Over the 20-minute journey, he offered “the best way” to break down parental resistance (“Get a third party to sit down with them and convince them separately”) and how to invoke divine intervention (“There’s a local temple where your wishes will be granted”).
The great escape
Back at the karyalay though, it’s getting sticky – the owner is all business, aiming to marry us immediately; after all, isn’t that what we came here for? It will cost Rs 15,000, he says, but readily whittles it down to Rs 10,000.
He’ll arrange for additional witnesses, get us married, provide 15 photographs of the ceremony (“negatives too, in case anyone tears them”) and give us our registration papers that evening to at most, the following morning. “Just bring the necessary documents, a sari – even a Rs 250 one from the bazaar will do – a mangalsutra and green bangles for the saptapadi,” we are told.
We smile, relieved, not because happily ever after is that easy, but because two journalists have just found a way out of unintended wedlock! Our only documents are a voter card and a driver’s licence – we don’t have the sari and bangles and our wallets certainly don’t have that much cash. We have to go out and arrange for it all.
We thank him and leave, with promises that we’ll be back, “in two hours, tops”. Our hearts are still beating faster than normal as we escape, but really, it’s hardly the fastest thing in Sawantwadi.
“Let’s get married now” “...Or have lunch first”
One couple’s tale of love, longing and legal union in Sawantwadi
"Sawantwadi is great if you want to marry but have little support from family. I met my husband 10 years ago in college. We were both 17; me, a broadminded non-vegetarian Punjabi and he, a conservative vegetarian Jain. But it was love at first sight. My parents were fine with him, but his folks… they were not thrilled.
We waited a decade for them to come around – I gave up meat for seven years. They kept putting him off repeatedly. Last year we decided we’d waited long enough and eloped. To Goa.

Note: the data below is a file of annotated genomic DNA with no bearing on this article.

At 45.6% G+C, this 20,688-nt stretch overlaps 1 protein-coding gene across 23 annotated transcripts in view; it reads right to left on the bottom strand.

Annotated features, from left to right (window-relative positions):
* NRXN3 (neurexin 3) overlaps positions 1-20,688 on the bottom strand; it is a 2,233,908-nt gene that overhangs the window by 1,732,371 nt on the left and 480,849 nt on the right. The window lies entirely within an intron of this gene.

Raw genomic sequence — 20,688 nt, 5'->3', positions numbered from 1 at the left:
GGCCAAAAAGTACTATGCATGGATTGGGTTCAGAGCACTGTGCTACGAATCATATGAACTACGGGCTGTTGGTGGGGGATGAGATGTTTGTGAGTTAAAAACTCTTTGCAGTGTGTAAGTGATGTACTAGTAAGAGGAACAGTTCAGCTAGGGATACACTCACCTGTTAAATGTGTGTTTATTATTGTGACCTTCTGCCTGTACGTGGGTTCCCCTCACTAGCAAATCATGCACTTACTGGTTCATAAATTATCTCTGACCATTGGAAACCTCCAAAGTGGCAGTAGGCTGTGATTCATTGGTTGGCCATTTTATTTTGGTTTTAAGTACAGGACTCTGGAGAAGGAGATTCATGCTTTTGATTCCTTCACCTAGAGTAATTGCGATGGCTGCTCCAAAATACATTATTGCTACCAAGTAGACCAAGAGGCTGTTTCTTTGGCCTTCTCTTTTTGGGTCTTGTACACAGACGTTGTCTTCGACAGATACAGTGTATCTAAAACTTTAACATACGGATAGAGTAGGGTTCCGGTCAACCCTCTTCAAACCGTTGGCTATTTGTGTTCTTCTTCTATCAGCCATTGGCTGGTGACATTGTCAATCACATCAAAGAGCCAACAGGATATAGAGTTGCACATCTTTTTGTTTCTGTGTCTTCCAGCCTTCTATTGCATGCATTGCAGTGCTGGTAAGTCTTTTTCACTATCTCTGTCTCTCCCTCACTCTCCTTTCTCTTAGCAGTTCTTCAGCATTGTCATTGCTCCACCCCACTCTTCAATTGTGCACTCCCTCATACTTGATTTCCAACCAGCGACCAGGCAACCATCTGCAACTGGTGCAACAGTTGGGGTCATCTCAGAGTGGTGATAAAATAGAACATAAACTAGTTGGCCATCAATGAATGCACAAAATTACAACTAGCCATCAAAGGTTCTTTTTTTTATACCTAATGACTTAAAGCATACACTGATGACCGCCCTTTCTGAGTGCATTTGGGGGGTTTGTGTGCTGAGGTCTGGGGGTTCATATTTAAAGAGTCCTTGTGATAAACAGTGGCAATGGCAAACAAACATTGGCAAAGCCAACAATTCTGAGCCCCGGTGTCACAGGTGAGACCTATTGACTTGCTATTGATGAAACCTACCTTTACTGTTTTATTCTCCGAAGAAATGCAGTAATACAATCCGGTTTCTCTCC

We thought it would be wonderful to be married in church. Only no priest would marry two non-Christians! But at a temple in Calangute, a pujari said he’d perform the ceremony if we got our marriage registered in Sawantwadi. Apparently a lot of Goan couples did that.
Neither of us had been there before. You’d think a small place like this would be judgemental, conservative. But they were so supportive! The first karyalay turned us away for not enough documentation – I’d only carried my driver’s licence! At the second, the priest was out at another wedding. But then we found a karyalay that was willing to help us.
For `5,500, the person there said he’d get us married. Immediately. Except, we’d driven that morning from Goa and were a bit hungry, so we told them we’d be back after lunch. A round of misal pao later, we were back, and an hour later, we were married – right in his front verandah. The man who owned the house stood in as the second witness with the friend travelling with us. Our certificates were ready right there.
It’s not the wedding I would have wanted. Him, with a 30-day beard; me in no make-up but a suit from Amritsar I’d saved for my gurudwara wedding; photos shot on cameraphone; no parents. But we had no cold feet then and no regrets now. We married the people we wanted to. "
-Name withheld, 27, Mumbai.
With inputs by Nihit Bhave
Photos by Kalpak Pathak
Behind the scenes
Our undercover writers (for this cover story), Rachel Lopez and Nihit Bhave, face the press in a fake interview
Q: Nihit, three days into a new job and your first assignment is to ‘marry’ a colleague. Aapko kaisa lag raha hai?
It was like being stuck between a rock (which I didn’t buy) and a hard place (Sawantwadi). Little did I know the person who interviewed me would soon be my “fiancée”!
Q: Apparently the HT Mumbai office had a few choice remarks...
RL: Brunch editor Poonam Saxena gave us her blessing. HT Mumbai resident editor Soumya Bhattacharya told us we’d better not come back married – or one of us would be fired under the HR policy...
NB: That would be me. Ms Lopez said she’d happily throw me under the bus...
RL: (Laughs) ...I asked Manoj Nair, our associate editor, if I should fake a conversion certificate to Hinduism, he missed the ‘fake’ bit: “Why don’t you just convert and see how it goes?” Chetan Meher, who booked our hotel, cheekily asked if we wanted the honeymoon suite!
Q: What was your exit strategy if you came too close to getting hitched?
RL: Tears, and a dramatic storm-out!
NB: Yeah, it has to be over when the girl who ran away with you, runs away from you, right?
Q: Were there follow-ups from the mandaps you guys left behind?
NB: Yeah, a couple of them kept calling when we were in Sawantwadi. I had to keep saying that Rachel had still not made up her mind!
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From HT Brunch, December 7